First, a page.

Transgender Health & Breast Cancer

Transgender Health & Breast Cancer

As research builds for our transgender community, cancer screenings and preventative health must be encouraged. As hormonal therapy and surgery are often part of transitioning, trans people should be aware of their risk of developing certain cancers including breast cancer, reproductive cancers, or prostate cancer dependent on their individual treatment.

Risk of Breast Cancer in Trans Women

According to a Dutch study from 2019, for a trans female on hormonal therapy, the risk of developing breast cancer is slightly higher than in the cisgender male population, but still lower than the general cisgender female population.1 Just as hormonal replacement therapy has been shown to increase breast cancer risk in a post-menopausal cisgender female population, so it is for trans women.

Another Dutch study from 2013 noted that 60% of trans women whose records were reviewed in the study had dense or very dense breasts which is known to limit effectiveness of mammogram studies and puts someone at increased individual risk for breast cancer in all populations.2

Those with BRCA1/BRCA2 genetic mutations likely also have an increased risk of breast cancer, although more research is needed specifically for the transgender population. If someone has a BRCA mutation or significant family history of breast cancer, they should discuss screening options with their healthcare providers.

Risk of Breast Cancer in Trans Men

For trans men on hormonal therapy, the risk of developing breast cancer is lower than in the cisgender female population. Trans men also may choose to have top surgery which could include a breast reduction or removal of the breasts (bilateral mastectomy). The risk of developing breast cancer after mastectomy in this population is unknown at this time.1,3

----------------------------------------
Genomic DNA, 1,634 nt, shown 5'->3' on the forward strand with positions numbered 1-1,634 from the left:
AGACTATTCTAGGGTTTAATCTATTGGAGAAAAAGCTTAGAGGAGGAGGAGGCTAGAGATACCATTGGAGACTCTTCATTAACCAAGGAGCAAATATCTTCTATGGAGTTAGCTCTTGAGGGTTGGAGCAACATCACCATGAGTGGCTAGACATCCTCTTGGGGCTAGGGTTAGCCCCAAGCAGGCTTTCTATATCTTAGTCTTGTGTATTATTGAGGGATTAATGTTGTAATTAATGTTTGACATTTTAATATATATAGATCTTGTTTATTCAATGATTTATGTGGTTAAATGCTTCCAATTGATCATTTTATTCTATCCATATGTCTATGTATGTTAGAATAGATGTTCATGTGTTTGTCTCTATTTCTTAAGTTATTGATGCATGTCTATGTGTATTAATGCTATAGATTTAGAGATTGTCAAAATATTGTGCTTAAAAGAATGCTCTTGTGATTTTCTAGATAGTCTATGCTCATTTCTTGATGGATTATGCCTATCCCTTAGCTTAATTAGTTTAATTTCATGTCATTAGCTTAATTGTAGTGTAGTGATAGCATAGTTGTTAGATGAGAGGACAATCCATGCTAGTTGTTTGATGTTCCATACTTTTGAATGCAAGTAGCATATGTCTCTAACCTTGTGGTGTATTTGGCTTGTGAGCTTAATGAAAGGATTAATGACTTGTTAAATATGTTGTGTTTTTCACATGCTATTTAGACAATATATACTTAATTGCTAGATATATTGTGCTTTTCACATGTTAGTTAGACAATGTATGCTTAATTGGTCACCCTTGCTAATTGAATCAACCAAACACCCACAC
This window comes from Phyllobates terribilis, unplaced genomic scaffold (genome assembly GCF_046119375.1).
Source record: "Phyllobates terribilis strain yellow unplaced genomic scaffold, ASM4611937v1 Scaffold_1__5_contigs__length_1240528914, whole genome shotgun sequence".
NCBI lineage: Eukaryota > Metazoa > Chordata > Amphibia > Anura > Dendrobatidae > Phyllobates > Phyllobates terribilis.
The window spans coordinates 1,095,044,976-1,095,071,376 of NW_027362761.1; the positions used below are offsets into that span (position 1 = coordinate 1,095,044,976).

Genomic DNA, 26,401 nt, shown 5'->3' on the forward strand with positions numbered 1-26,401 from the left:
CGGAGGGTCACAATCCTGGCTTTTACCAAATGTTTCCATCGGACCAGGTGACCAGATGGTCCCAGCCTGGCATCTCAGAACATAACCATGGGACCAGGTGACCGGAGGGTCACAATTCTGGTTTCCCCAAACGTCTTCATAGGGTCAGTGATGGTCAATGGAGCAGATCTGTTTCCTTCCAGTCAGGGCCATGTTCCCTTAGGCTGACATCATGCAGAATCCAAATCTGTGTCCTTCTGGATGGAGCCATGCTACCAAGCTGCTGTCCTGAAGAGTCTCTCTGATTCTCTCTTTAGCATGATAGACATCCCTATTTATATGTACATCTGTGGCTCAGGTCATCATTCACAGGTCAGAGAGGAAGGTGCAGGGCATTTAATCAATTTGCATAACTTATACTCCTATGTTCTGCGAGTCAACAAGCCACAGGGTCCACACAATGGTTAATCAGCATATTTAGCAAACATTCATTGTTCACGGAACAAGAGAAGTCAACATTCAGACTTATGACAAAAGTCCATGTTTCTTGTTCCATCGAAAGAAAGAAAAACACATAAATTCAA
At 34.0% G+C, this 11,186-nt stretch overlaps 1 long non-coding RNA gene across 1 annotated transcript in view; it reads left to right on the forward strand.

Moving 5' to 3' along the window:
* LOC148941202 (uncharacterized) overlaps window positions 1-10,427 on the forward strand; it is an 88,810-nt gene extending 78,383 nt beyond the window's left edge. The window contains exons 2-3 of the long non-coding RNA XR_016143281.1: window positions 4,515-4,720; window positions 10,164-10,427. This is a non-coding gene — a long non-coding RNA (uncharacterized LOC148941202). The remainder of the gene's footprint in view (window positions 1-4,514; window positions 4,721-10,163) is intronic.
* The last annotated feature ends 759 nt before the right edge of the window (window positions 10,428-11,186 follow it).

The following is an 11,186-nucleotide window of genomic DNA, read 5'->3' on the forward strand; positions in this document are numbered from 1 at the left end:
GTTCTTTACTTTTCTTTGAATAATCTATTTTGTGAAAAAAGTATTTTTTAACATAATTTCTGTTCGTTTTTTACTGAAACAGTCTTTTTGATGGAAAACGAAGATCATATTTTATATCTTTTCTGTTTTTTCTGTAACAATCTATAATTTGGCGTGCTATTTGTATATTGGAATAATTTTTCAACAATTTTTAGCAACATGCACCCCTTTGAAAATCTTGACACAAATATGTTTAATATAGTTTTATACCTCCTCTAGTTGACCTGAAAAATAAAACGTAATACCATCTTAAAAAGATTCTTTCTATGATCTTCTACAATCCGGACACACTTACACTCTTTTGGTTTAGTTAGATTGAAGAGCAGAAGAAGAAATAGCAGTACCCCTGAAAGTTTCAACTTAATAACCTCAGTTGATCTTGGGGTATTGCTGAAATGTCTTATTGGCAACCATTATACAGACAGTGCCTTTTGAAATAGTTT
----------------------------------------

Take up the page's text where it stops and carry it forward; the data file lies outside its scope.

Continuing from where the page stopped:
Breast Cancer Screenings for the Trans Population

In the United States, some studies show that transgender people are less adherent to mammogram screening guidelines than cisgender people (often due to stigma or limited access to healthcare).4 However, it is important for these screenings to take place regularly as early detection of breast cancer can save lives.

Current guidelines for trans women who are age 50 or older and have been on hormonal therapy >5 years, a mammogram is recommended every 2 years.1

Trans men who have not had bilateral mastectomy or who only had a breast reduction should undergo an annual mammogram after age 40. After age 50, mammograms can be done every 2 years (but can be continued annually dependent on patient risk and preference). For trans men who have had bilateral mastectomy, chest wall examinations are recommended.3

Breast/Chest self-exams are recommended monthly for both transgender and cisgender populations to pick up early signs of cancer! To learn more about how to do a self-exam, see my previous post here.

Aloha ❤

Pink October

Pink October

Today is October 1, and there are so many things to celebrate this month! Before I get carried away – I want to remind you all that the first of the month is a great time to schedule or do your preventative screenings including your breast self-exam! Performance of routine self-exams help to identify cancerous tumors in earlier stages and can save your life! Go ahead and #FeelItOnTheFirst, and if you haven’t yet, schedule your annual mammogram!